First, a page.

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Here’s a first look at Sirius XM’s forthcoming iPhone app, culled from a PowerPoint stack published in SEC documents today. CEO Mel Karmazin presented the slides to investors at Wednesday’s shareholder meeting.

Can this app help Sirius XM repay its half-billion-dollar loan from Liberty Media?

The app doesn’t look much different from iTunes at first glance. That’s good. It’s not weird or ugly.

The bad news is the app requires users to sign up for a Sirius XM subscription. No doubt the company thoroughly researched and tested its pricing to come up with the odd monthly fee of $12.95. But in my own experience, streaming music from an AT&T iPhone fails far more often than satellite radio does.

Business Insider’s Dan Fromer beat me to locking down the shortcomings of a streaming Sirius XM app:

It’s hard to see iPhone users signing up as new subs in droves. There are plenty of free, ad-supported music and streaming radio services on the iPhone already; other apps like MLB’s At Bat — which includes live radio streams of all baseball games — replace some of Sirius XM’s “exclusive” content; and it seems that any diehard Howard Stern fan would already have a Sirius subscription. That said, free apps include ads, so it’s possible some would pay extra to hear commercial-free music.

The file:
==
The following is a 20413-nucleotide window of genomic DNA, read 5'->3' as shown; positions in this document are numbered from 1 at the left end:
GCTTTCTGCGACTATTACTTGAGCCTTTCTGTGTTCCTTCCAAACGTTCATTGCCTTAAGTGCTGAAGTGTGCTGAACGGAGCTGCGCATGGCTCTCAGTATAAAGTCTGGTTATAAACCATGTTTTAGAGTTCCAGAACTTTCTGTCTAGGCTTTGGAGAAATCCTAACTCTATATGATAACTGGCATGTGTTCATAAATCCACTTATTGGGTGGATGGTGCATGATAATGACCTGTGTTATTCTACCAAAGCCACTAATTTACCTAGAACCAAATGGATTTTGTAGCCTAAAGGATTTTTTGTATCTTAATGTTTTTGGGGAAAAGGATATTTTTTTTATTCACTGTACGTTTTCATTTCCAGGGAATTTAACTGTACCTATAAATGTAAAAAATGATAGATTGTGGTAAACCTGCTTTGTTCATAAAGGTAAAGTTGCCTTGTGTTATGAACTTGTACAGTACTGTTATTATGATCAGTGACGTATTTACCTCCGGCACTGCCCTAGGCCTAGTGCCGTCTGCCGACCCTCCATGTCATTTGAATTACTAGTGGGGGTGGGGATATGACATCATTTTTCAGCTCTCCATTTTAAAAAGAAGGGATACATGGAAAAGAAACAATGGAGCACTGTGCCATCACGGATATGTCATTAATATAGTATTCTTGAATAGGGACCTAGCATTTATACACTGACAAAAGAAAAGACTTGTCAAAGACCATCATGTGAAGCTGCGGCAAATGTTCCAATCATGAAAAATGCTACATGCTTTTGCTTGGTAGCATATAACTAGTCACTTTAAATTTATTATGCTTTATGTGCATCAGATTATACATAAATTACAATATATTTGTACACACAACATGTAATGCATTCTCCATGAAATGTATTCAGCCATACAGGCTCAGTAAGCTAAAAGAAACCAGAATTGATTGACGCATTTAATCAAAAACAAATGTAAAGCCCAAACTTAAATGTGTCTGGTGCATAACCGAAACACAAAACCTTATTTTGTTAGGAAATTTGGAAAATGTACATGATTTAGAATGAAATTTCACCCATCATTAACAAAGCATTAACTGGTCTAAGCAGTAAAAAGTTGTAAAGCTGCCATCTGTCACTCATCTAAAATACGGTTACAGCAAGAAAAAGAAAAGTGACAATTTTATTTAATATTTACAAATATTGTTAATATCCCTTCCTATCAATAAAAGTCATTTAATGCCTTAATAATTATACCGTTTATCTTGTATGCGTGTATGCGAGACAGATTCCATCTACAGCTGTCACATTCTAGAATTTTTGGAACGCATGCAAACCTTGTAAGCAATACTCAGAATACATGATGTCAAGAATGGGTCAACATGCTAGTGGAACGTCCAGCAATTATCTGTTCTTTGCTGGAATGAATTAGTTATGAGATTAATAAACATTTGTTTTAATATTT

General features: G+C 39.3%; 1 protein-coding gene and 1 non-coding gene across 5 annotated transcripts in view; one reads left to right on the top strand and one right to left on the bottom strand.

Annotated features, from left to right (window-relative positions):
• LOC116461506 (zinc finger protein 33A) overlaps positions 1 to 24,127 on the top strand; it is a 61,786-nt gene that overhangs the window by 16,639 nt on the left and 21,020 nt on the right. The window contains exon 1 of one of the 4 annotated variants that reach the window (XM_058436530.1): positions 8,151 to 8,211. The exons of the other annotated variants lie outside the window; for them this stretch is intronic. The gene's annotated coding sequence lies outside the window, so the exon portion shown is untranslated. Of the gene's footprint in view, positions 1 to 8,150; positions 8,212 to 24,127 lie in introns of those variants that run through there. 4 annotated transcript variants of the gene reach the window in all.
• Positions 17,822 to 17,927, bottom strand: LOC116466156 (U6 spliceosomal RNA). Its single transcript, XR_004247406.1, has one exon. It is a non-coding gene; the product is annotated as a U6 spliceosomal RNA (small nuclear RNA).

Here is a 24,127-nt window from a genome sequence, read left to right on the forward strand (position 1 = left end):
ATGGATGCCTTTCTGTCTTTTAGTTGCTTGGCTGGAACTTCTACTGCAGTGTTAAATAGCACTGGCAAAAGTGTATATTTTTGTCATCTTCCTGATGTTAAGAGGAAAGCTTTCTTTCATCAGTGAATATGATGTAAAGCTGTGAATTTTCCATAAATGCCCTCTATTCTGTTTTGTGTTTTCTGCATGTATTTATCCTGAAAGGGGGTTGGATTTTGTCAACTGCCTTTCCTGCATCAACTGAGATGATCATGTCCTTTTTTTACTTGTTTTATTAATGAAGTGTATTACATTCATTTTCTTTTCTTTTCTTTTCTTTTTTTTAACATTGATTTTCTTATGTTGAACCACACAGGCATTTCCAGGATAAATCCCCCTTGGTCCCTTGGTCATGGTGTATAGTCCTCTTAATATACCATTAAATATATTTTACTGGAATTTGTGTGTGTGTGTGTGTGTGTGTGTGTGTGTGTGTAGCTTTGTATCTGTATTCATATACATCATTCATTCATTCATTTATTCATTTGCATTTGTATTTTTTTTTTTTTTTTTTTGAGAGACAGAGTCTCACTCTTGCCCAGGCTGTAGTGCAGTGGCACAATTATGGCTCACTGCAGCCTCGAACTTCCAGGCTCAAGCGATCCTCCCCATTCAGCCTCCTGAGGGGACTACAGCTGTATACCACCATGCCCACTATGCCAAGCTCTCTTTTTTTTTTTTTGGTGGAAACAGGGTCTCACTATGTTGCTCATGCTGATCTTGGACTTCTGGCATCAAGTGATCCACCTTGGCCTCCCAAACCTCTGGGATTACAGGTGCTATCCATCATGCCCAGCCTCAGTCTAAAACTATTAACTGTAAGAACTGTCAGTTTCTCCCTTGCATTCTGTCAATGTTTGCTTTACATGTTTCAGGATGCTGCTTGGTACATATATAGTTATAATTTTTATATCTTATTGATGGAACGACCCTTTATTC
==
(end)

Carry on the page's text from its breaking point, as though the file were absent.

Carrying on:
No ads is a big part of satellite radio’s appeal. It’s hard to describe the effect in words. But after a few months of XM listening, I found myself shaking my impotent freelance-writer’s fist at the annoying ads on some Internet stations. No matter how good the music, the enhanced-audio voices hawking discount mattresses and freedom from credit card debt made it impossible to work.

Adding my favorite few XM channels to my iPhone may be worth three bucks a month, but to win over new $12.95 subscribers Sirius XM should offer a free 90-day trial of the fully-featured app. Then cut them off. They’ll be back.

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